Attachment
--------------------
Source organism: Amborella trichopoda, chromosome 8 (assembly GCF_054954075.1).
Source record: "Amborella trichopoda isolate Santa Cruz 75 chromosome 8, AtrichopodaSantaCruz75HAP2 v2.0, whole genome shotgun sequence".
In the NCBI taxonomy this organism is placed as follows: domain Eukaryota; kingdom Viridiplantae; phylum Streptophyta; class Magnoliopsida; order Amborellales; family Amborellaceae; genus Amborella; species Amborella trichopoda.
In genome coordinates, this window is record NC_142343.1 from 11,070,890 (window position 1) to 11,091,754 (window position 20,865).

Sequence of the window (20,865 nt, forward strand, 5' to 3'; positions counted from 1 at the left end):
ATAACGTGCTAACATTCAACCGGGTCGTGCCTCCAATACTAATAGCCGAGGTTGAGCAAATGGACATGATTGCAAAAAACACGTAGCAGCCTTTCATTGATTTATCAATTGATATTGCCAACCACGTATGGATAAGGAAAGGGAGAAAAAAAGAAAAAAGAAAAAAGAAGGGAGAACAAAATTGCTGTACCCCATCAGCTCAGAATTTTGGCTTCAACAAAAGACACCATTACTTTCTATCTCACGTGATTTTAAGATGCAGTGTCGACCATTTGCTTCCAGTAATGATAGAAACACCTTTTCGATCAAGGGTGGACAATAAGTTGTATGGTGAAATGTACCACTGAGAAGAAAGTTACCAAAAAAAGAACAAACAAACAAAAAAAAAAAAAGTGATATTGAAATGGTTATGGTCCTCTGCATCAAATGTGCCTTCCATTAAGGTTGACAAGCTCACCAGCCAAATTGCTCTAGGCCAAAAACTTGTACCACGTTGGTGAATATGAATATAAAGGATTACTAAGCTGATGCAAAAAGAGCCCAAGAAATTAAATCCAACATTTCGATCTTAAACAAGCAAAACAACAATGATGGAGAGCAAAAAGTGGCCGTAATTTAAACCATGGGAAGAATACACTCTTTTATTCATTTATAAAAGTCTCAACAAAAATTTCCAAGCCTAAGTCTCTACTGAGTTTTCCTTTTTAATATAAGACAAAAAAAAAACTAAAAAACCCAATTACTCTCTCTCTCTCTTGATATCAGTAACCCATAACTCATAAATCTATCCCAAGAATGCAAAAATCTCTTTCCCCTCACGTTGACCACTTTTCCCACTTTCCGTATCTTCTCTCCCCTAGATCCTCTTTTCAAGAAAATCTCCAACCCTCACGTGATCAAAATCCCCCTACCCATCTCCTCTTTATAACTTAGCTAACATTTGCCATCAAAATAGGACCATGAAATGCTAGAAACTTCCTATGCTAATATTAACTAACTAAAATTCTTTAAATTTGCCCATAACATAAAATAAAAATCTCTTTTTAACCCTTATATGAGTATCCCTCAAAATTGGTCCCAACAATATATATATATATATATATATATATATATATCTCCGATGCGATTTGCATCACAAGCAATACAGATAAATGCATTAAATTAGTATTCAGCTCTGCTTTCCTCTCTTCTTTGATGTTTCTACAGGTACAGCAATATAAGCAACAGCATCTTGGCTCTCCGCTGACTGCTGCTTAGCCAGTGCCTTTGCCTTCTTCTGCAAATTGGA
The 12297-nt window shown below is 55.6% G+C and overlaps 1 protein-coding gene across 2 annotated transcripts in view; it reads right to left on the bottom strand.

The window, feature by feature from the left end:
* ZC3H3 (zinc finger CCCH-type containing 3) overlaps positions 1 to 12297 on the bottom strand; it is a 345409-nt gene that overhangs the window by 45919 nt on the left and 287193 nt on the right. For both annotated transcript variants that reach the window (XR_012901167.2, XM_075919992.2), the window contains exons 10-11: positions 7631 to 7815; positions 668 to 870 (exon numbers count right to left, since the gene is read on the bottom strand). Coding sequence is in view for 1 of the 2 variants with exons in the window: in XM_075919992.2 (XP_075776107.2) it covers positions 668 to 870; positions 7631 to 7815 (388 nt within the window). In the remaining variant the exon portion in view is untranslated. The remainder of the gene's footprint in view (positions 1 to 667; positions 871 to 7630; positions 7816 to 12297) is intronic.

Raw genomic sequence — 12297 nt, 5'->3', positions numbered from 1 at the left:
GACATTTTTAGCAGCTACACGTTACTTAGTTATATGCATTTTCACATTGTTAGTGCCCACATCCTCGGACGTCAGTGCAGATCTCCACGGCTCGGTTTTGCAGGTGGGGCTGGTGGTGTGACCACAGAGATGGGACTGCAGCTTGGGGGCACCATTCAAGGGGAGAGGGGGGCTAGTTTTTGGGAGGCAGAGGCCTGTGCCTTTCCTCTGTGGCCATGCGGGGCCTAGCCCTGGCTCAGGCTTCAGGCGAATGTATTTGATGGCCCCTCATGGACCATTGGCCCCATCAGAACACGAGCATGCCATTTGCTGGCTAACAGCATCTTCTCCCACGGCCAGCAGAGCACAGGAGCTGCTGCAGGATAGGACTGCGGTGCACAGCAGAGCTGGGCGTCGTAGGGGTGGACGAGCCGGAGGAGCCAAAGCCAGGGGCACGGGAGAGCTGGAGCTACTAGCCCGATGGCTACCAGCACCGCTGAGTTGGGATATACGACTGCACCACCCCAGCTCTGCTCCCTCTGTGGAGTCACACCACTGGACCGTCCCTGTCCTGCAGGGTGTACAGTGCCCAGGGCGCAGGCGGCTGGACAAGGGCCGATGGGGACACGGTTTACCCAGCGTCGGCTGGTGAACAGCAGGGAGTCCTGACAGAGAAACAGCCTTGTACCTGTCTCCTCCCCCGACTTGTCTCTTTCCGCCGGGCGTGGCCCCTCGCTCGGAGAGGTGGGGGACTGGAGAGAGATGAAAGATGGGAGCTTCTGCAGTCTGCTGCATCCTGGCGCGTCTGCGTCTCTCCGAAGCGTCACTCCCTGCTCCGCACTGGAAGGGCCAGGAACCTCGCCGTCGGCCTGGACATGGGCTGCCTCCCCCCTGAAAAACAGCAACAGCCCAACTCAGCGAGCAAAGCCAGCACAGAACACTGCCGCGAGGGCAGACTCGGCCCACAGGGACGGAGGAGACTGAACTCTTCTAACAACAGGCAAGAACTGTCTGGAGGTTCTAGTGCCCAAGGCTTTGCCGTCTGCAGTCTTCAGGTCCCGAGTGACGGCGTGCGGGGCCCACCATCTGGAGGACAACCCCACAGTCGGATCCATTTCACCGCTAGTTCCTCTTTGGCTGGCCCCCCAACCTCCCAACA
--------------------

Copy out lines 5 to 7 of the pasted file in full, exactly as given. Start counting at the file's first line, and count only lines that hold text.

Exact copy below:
Sequence of the window (20,865 nt, forward strand, 5' to 3'; positions counted from 1 at the left end):
ATAACGTGCTAACATTCAACCGGGTCGTGCCTCCAATACTAATAGCCGAGGTTGAGCAAATGGACATGATTGCAAAAAACACGTAGCAGCCTTTCATTGATTTATCAATTGATATTGCCAACCACGTATGGATAAGGAAAGGGAGAAAAAAAGAAAAAAGAAAAAAGAAGGGAGAACAAAATTGCTGTACCCCATCAGCTCAGAATTTTGGCTTCAACAAAAGACACCATTACTTTCTATCTCACGTGATTTTAAGATGCAGTGTCGACCATTTGCTTCCAGTAATGATAGAAACACCTTTTCGATCAAGGGTGGACAATAAGTTGTATGGTGAAATGTACCACTGAGAAGAAAGTTACCAAAAAAAGAACAAACAAACAAAAAAAAAAAAAGTGATATTGAAATGGTTATGGTCCTCTGCATCAAATGTGCCTTCCATTAAGGTTGACAAGCTCACCAGCCAAATTGCTCTAGGCCAAAAACTTGTACCACGTTGGTGAATATGAATATAAAGGATTACTAAGCTGATGCAAAAAGAGCCCAAGAAATTAAATCCAACATTTCGATCTTAAACAAGCAAAACAACAATGATGGAGAGCAAAAAGTGGCCGTAATTTAAACCATGGGAAGAATACACTCTTTTATTCATTTATAAAAGTCTCAACAAAAATTTCCAAGCCTAAGTCTCTACTGAGTTTTCCTTTTTAATATAAGACAAAAAAAAAACTAAAAAACCCAATTACTCTCTCTCTCTCTTGATATCAGTAACCCATAACTCATAAATCTATCCCAAGAATGCAAAAATCTCTTTCCCCTCACGTTGACCACTTTTCCCACTTTCCGTATCTTCTCTCCCCTAGATCCTCTTTTCAAGAAAATCTCCAACCCTCACGTGATCAAAATCCCCCTACCCATCTCCTCTTTATAACTTAGCTAACATTTGCCATCAAAATAGGACCATGAAATGCTAGAAACTTCCTATGCTAATATTAACTAACTAAAATTCTTTAAATTTGCCCATAACATAAAATAAAAATCTCTTTTTAACCCTTATATGAGTATCCCTCAAAATTGGTCCCAACAATATATATATATATATATATATATATATATATCTCCGATGCGATTTGCATCACAAGCAATACAGATAAATGCATTAAATTAGTATTCAGCTCTGCTTTCCTCTCTTCTTTGATGTTTCTACAGGTACAGCAATATAAGCAACAGCATCTTGGCTCTCCGCTGACTGCTGCTTAGCCAGTGCCTTTGCCTTCTTCTGCAAATTGGA
The 12297-nt window shown below is 55.6% G+C and overlaps 1 protein-coding gene across 2 annotated transcripts in view; it reads right to left on the bottom strand.